Mad Norwegian press
I, Who 2

Author Lars Pearson Cover image
ISBN# 1 57032 900 1
Publisher Mad Norwegian Press
Published 2001

Summary: More guides to all sorts of Who product.


Four out of Five by Jamas Enright 11/2/02

People complain about today's Doctor Who fandom for hanging onto a show that's been gone for over ten years (the movie notwithstanding), and yet this shows that people are missing out on the great stories told in books and now audios. I, Who 2 follows the success of I, Who in giving us an excellent reference guide to the more recent books and audios.

This second volume covers the novels from City At World's End to Bunker Soldiers (ironically both First Doctor novels) and The Blue Angel to Escape Velocity. Again there is the usual entries of story summary, memorable moments, character developments, etc. Lars Pearson fills in the gap in the last volume with The Ultimate Evil, and also picks up the companion novels, Harry Sullivan's War and Turlough and the Earthlink Dilemma. Despite certain promotional claims (ie. rumours), there is no section on the comics.

The Big Finish Audios are covered up to Minuet in Hell, with them getting the same treatment as the books. Also in here are The Pescatons and Slipback.

There's a large section on the Benny novels and audios, with each book getting the same analysis as any of the Doctor Who items. Especially intriguing are the behind-the-scenes details the book hints at, specifically for the end of the Gods Arc.

Finally, there's an Apocrypha section for The Masters of Luxor, Campaign, Death Comes To Time and The Curse of Fatal Death, including sidebars about the Origin of some of them, and a free rant by Lars Pearson about Campaign.

There's also a freebie in the form of a missing chapter from The Sands of Time. However to truly appreciate it, I suspect one would have to re-read that book, and that's not something I think I would want to tackle. (And just what is it with authors putting out missing chapters that were edited out for a reason?)

A frustrating point is that although Lars Pearson catches some comic tie-ins (eg. a reference Ace makes to a story in DWM #162 in Prime Time) yet misses others (eg. reference to Ace's death from DWM #241 in Prime Time). Omissions like that make one wonder what else Lars Pearson has missed.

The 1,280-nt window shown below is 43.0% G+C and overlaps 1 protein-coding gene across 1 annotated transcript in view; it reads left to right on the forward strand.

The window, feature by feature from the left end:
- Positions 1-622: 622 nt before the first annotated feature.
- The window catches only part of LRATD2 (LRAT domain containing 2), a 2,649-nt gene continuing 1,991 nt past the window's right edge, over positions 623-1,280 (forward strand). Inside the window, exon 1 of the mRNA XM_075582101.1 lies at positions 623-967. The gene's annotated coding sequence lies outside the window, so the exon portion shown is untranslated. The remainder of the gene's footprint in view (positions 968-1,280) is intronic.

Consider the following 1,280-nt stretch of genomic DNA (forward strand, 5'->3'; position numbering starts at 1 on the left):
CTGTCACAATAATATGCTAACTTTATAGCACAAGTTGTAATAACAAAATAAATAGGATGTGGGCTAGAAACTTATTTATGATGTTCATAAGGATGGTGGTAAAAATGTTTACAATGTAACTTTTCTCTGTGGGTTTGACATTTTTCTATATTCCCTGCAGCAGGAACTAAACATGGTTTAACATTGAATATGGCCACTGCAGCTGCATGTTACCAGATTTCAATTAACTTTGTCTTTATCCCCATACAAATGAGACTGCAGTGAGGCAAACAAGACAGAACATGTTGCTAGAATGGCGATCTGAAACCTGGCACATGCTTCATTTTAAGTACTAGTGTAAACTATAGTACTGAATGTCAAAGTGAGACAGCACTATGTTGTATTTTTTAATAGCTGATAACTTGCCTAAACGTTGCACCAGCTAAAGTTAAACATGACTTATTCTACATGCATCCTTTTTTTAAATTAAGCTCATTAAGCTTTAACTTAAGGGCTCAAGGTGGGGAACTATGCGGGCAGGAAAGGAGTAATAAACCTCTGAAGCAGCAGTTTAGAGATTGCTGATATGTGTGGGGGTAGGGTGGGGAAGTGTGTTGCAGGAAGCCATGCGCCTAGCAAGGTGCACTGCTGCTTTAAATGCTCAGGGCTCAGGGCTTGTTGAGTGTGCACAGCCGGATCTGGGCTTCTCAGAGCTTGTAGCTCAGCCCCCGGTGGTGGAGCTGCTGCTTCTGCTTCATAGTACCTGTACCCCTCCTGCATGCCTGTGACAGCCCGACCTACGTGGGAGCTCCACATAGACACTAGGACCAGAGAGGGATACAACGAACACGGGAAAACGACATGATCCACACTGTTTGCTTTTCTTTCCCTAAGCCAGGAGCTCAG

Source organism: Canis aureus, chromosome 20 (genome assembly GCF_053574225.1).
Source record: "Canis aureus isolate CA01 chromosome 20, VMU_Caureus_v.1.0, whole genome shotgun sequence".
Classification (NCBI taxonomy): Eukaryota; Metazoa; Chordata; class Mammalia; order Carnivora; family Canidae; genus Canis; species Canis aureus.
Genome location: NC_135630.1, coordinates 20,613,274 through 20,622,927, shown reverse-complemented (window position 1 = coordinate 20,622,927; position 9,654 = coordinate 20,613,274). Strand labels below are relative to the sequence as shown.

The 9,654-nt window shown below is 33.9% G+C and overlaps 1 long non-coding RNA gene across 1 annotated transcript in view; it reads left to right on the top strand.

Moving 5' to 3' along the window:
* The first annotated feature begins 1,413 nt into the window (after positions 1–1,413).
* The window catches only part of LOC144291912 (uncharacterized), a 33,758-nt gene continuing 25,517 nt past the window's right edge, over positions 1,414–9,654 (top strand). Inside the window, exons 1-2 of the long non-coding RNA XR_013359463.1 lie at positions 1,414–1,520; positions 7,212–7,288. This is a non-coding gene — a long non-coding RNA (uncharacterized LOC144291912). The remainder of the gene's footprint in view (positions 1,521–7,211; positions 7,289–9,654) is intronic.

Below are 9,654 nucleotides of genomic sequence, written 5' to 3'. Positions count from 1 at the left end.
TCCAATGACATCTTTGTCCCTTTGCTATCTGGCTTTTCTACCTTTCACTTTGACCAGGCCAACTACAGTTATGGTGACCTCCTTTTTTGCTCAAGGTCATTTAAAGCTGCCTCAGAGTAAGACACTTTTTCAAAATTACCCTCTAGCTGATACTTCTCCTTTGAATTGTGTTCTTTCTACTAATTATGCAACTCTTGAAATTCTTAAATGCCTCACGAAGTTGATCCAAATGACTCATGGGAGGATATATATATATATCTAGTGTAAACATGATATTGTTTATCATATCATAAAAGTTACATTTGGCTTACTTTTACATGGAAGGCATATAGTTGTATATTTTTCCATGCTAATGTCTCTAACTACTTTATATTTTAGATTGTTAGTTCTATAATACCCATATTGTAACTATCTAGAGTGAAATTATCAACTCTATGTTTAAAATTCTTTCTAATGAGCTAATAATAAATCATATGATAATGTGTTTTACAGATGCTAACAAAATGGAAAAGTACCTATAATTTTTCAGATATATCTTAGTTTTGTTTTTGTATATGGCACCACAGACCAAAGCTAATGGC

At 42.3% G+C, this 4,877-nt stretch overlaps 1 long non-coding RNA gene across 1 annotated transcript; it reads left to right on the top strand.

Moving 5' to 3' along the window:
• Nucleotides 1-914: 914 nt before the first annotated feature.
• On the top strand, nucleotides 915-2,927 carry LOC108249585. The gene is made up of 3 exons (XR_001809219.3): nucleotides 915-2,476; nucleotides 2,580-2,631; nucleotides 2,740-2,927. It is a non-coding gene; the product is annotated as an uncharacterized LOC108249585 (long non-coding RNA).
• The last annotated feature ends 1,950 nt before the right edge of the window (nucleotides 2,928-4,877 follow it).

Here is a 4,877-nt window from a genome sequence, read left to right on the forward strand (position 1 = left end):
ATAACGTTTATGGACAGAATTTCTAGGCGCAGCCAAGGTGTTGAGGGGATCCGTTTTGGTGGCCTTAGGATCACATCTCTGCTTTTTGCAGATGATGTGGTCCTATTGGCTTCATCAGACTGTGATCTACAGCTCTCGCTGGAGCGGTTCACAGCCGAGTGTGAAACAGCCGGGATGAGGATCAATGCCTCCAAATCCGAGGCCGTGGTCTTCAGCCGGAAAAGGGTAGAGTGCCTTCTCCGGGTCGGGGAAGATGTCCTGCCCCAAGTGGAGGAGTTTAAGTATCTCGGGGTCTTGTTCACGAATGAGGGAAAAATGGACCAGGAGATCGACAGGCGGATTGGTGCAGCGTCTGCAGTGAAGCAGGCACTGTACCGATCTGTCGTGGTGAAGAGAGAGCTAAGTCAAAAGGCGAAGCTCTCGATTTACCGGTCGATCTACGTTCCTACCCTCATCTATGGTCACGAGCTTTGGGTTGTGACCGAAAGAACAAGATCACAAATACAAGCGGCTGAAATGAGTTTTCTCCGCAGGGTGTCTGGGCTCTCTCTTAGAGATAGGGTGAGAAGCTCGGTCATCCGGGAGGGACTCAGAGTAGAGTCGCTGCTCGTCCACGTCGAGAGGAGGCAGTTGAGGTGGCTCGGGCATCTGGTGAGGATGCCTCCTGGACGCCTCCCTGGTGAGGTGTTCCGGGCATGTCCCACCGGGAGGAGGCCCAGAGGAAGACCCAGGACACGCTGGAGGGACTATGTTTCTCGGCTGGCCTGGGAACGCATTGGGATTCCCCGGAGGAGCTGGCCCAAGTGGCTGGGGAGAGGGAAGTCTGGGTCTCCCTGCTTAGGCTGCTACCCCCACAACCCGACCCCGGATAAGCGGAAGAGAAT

One of the really useful features is the sidebars, giving away such things as the song title references in King of Terror. Once again, it would be useful to have an index to these sidebars, especially the ones not directly related to particular stories.

Obviously the most contentious part of this book is the reviews. I can't say that I agree with all of them, but that's the nature of reviews. On other hand had, his opinion of The Space Age, and The Quantum Archangel in particular, make for entertaining reading.

If you ever want to know what's what in the novels and audios, you need this book. And the best thing about it is that they finally have relevant artwork.

I, Who & I, Who 2: a joint review by Terrence Keenan 3/7/02

I'm reviewing these two reference texts together for practical reasons. I got them within days of each other and have flipped through them both at roughly the same time, switching back and forth on a whim or on whatever I was in the mood to check out.

Huge credit goes to Lars Pearson for making the two guides as comprehensive as possible. He manages to cover the entire Virgin line, as well as the BBC line up to Escape Velocity between both books as well as cover the early audios, the Summerfield NAs and include some miscellaneous stuff.

Like The Discontinuity Guide, the I, Whos are broken down into sections that include TARDIS crews, detailed synopses, ass-whuppings, who got some booty or drunk and many others, including novel and TV tie-in for the continuity-obsessed.

Pearson's opinions tend to lean toward normal fan conventions, although he is also the first to find the diamnonds in the rough. He does seem to have it in for Terrance Dicks, though, and in his eyes Kate Orman can do no wrong.

I, Who and I, Who 2 both are essential in the same way that The Discontinuity Guide is. Both as a way for the completeist as a reference guide, and for the newcomer to the novel DW world as a way to get caught up fast.